State Lattice Planning has clear real world application, especially for fields such as self- navigating robots and self-driving cars. These fields of computer science are among the most relevant and important areas of technological advancement today, which lent a sense of significance to this project. Overall, this project was an enlightening foray into these greater possibilities of State Lattice Planning, and A* search in real world application. It is clear that if the features of this project were further developed and expanded, that it would be able to be used in real world environments in a useful way. Things like making the wheel angle and heading continuous, and updating knowledge of a state space using actual sensor data would be some of the obvious next steps if this project were to be further developed. Additional modifications and improvements would need to be made in order for this implementation to work with an actual robot or vehicle. Even as a simulation, this implementation shows how powerful even basic state lattice planning can be when used to solve the seemingly daunting task of motion planning.
Project for Software Development Methods and Tools - University of Colorado Boulder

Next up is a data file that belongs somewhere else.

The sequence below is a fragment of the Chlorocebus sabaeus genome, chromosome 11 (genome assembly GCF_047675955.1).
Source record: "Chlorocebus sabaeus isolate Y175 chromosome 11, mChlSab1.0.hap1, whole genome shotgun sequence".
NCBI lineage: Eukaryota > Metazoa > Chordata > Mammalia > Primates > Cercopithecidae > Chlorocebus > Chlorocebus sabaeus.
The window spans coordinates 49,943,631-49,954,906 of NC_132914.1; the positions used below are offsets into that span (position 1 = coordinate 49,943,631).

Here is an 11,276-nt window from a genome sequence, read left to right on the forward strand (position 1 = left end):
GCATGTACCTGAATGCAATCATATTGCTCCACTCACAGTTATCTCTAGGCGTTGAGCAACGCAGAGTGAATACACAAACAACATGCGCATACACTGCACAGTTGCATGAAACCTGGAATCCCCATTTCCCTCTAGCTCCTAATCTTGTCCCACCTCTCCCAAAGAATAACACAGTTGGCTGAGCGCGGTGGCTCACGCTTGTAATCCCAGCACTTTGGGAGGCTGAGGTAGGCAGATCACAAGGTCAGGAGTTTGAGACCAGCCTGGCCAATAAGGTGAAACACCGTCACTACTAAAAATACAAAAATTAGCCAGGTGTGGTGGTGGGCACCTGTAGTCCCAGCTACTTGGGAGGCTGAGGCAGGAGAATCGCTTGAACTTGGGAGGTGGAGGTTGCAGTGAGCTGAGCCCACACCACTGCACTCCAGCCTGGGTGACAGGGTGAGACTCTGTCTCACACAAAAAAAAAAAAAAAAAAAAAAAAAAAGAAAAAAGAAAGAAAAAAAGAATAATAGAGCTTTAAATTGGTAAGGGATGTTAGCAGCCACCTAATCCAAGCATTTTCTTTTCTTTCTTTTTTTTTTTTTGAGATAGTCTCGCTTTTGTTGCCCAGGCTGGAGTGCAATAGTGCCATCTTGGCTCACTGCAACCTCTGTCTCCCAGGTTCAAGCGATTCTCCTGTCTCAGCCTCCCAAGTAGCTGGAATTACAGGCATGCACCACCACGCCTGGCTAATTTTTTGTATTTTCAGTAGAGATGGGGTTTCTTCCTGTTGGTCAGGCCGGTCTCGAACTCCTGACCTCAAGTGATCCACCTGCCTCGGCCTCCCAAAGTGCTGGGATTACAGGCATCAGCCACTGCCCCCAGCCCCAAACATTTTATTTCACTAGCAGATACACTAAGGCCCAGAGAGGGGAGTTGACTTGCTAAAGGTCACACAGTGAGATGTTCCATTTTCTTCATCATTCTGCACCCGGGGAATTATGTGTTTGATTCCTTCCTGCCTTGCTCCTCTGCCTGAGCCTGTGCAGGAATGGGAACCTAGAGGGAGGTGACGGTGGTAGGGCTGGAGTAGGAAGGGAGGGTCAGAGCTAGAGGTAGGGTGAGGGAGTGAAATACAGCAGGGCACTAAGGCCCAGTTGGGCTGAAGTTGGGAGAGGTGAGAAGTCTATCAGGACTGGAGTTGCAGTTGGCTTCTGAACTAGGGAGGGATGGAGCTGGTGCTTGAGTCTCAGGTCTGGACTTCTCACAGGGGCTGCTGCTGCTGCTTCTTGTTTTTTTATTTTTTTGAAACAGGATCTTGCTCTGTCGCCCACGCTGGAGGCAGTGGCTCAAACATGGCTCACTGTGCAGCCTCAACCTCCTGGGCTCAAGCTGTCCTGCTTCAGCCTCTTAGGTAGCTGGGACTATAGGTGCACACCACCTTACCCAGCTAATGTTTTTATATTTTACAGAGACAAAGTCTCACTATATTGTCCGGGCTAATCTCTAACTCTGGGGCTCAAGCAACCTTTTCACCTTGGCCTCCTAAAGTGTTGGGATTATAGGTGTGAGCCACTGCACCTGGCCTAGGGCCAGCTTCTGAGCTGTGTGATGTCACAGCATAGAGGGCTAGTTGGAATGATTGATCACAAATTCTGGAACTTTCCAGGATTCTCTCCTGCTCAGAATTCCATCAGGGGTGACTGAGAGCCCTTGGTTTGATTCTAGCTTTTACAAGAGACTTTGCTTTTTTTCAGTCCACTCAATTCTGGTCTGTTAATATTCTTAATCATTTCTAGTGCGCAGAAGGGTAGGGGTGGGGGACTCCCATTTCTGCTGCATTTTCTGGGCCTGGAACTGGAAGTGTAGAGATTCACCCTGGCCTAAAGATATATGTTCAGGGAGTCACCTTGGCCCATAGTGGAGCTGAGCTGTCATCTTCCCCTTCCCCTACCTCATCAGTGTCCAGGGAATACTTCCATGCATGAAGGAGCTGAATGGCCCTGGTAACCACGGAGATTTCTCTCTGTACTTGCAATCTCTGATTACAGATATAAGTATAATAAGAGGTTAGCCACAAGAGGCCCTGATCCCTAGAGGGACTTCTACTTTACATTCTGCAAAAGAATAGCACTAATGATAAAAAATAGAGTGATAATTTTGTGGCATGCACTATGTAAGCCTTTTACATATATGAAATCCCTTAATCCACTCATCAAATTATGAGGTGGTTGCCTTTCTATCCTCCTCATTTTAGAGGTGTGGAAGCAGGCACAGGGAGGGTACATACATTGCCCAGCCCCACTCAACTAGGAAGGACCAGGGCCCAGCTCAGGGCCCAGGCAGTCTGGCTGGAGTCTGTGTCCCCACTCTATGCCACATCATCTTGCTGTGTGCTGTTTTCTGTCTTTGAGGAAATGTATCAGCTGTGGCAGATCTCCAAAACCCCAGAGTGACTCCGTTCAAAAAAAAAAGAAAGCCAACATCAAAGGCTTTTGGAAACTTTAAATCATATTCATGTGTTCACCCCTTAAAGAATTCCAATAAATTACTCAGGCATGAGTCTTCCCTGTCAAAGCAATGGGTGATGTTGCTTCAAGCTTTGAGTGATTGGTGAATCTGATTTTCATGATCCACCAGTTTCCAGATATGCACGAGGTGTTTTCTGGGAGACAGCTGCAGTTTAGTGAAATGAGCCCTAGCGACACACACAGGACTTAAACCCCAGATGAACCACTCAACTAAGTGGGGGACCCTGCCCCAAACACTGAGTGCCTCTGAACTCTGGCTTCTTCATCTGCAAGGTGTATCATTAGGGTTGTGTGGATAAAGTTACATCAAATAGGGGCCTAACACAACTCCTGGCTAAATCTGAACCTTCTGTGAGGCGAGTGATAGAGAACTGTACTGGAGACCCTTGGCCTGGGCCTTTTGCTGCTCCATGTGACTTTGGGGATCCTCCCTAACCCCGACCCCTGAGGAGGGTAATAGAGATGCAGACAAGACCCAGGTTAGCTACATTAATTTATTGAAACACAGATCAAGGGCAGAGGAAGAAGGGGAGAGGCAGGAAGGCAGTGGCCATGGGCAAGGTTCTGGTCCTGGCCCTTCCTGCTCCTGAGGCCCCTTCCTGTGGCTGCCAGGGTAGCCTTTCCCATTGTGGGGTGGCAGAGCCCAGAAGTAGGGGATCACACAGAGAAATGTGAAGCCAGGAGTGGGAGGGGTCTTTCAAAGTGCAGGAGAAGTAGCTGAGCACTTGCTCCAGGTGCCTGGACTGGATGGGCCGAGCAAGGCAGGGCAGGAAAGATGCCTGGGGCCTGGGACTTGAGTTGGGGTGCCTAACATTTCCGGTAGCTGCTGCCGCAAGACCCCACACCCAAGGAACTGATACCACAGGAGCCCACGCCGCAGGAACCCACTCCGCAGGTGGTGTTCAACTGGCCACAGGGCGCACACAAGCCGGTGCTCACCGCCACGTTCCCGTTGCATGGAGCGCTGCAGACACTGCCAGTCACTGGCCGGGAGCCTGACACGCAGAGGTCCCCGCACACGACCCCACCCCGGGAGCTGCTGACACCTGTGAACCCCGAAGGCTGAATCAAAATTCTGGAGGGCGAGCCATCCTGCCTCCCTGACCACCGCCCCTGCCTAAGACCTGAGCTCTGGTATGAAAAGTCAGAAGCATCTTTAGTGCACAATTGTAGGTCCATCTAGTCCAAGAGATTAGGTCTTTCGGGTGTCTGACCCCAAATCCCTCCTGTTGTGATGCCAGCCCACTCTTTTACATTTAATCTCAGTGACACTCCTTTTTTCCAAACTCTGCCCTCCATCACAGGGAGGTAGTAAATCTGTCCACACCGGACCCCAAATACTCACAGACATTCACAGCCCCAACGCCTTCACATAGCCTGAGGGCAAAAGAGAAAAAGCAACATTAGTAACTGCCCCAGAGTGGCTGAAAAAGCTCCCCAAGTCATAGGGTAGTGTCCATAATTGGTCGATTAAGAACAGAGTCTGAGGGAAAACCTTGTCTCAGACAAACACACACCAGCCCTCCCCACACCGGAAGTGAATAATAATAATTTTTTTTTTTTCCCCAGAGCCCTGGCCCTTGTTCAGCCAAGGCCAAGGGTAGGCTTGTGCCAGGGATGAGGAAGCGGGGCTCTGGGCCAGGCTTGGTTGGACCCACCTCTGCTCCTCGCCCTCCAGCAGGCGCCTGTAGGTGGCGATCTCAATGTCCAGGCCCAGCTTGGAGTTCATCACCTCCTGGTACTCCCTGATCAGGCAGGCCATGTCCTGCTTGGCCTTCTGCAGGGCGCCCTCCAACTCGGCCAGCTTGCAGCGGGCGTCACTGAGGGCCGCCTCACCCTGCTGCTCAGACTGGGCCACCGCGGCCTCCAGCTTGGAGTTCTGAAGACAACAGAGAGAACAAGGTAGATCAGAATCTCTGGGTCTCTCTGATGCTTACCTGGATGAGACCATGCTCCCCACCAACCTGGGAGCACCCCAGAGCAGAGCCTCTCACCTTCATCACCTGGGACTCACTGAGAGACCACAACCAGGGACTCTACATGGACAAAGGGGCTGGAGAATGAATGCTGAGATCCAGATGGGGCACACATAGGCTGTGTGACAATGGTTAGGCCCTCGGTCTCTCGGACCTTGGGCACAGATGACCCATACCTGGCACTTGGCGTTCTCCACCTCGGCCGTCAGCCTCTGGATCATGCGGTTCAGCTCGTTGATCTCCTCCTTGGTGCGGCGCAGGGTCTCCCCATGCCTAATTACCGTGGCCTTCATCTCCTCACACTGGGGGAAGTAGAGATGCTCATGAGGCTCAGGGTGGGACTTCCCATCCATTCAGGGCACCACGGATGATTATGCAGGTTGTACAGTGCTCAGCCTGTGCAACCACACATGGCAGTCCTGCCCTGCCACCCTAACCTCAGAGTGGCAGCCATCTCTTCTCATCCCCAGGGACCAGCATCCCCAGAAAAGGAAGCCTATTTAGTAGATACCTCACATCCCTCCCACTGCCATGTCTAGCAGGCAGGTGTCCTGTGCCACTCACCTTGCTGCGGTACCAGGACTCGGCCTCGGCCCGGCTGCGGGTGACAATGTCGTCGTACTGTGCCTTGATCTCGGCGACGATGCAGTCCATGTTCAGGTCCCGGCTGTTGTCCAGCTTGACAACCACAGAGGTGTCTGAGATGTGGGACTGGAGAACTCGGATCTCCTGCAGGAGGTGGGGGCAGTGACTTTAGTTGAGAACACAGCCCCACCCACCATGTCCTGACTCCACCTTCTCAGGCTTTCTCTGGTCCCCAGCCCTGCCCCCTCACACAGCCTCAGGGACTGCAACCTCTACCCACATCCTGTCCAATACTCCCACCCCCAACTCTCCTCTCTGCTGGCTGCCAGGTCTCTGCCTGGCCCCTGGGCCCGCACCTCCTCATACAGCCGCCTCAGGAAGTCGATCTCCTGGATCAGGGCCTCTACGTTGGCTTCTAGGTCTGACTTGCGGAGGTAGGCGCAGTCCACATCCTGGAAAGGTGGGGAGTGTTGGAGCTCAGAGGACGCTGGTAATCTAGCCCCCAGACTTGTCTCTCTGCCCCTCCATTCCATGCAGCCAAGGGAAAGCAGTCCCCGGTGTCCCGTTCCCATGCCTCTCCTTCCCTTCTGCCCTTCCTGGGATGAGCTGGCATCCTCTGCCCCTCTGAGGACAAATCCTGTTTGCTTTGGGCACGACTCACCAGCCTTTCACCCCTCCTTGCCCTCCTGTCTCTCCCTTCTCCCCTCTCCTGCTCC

Chad Brokaw, Michael Hering, Garrison Lee, Sabrina Touch, Christoph Uhl, and Spencer Wegner
pThree is a web-based application designed to enable individuals to create a playlist that will fit any occasion, and that everyone will enjoy. Now, wherever you go, whether it is a wedding or a road trip, you will have the perfect playlist.
Create an account on our website and share your username with your friends or party guests so they can submit Spotify playlists to your account. Once you are ready to create your playlist, just hit the button and we’ll take care of the rest. Our algorithm combines all the playlists that were submitted to your username and creates a new playlist on your Spotify account with the tracks that your friends or guests will surely want to hear.
We used Python to write our core algorithm that analyzes submitted playlists and generates a new one. We stored account information and playlists in a MySQL database and used NodeJS to connect to our front end which is HMTL/CSS. To access the playlists we made calls to the Spotify API.